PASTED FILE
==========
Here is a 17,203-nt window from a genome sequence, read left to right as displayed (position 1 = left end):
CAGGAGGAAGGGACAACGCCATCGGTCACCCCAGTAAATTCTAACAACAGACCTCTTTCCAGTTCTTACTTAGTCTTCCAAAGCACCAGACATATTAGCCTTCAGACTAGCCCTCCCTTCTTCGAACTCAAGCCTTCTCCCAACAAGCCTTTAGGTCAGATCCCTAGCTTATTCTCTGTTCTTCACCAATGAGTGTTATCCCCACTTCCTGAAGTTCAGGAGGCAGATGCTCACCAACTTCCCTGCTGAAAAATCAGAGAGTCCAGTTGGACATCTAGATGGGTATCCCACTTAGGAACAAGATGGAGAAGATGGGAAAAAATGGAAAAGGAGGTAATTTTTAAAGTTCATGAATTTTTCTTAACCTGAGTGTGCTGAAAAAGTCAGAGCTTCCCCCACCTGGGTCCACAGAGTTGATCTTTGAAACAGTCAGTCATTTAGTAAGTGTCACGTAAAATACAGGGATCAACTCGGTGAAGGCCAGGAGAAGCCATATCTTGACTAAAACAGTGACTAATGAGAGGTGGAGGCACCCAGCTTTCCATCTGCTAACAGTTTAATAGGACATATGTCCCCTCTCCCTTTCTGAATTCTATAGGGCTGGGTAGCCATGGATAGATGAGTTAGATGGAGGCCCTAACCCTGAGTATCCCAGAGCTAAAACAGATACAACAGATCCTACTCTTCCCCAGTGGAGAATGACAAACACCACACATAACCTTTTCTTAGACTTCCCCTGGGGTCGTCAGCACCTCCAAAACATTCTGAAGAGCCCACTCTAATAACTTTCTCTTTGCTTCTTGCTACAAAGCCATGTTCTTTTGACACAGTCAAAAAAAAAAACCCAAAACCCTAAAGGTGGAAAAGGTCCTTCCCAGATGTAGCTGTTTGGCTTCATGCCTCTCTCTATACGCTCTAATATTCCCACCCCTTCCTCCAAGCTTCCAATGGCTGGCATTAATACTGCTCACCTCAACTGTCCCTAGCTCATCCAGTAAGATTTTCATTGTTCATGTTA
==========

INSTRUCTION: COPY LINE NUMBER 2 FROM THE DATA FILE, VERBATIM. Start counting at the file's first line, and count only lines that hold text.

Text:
CAGGAGGAAGGGACAACGCCATCGGTCACCCCAGTAAATTCTAACAACAGACCTCTTTCCAGTTCTTACTTAGTCTTCCAAAGCACCAGACATATTAGCCTTCAGACTAGCCCTCCCTTCTTCGAACTCAAGCCTTCTCCCAACAAGCCTTTAGGTCAGATCCCTAGCTTATTCTCTGTTCTTCACCAATGAGTGTTATCCCCACTTCCTGAAGTTCAGGAGGCAGATGCTCACCAACTTCCCTGCTGAAAAATCAGAGAGTCCAGTTGGACATCTAGATGGGTATCCCACTTAGGAACAAGATGGAGAAGATGGGAAAAAATGGAAAAGGAGGTAATTTTTAAAGTTCATGAATTTTTCTTAACCTGAGTGTGCTGAAAAAGTCAGAGCTTCCCCCACCTGGGTCCACAGAGTTGATCTTTGAAACAGTCAGTCATTTAGTAAGTGTCACGTAAAATACAGGGATCAACTCGGTGAAGGCCAGGAGAAGCCATATCTTGACTAAAACAGTGACTAATGAGAGGTGGAGGCACCCAGCTTTCCATCTGCTAACAGTTTAATAGGACATATGTCCCCTCTCCCTTTCTGAATTCTATAGGGCTGGGTAGCCATGGATAGATGAGTTAGATGGAGGCCCTAACCCTGAGTATCCCAGAGCTAAAACAGATACAACAGATCCTACTCTTCCCCAGTGGAGAATGACAAACACCACACATAACCTTTTCTTAGACTTCCCCTGGGGTCGTCAGCACCTCCAAAACATTCTGAAGAGCCCACTCTAATAACTTTCTCTTTGCTTCTTGCTACAAAGCCATGTTCTTTTGACACAGTCAAAAAAAAAAACCCAAAACCCTAAAGGTGGAAAAGGTCCTTCCCAGATGTAGCTGTTTGGCTTCATGCCTCTCTCTATACGCTCTAATATTCCCACCCCTTCCTCCAAGCTTCCAATGGCTGGCATTAATACTGCTCACCTCAACTGTCCCTAGCTCATCCAGTAAGATTTTCATTGTTCATGTTA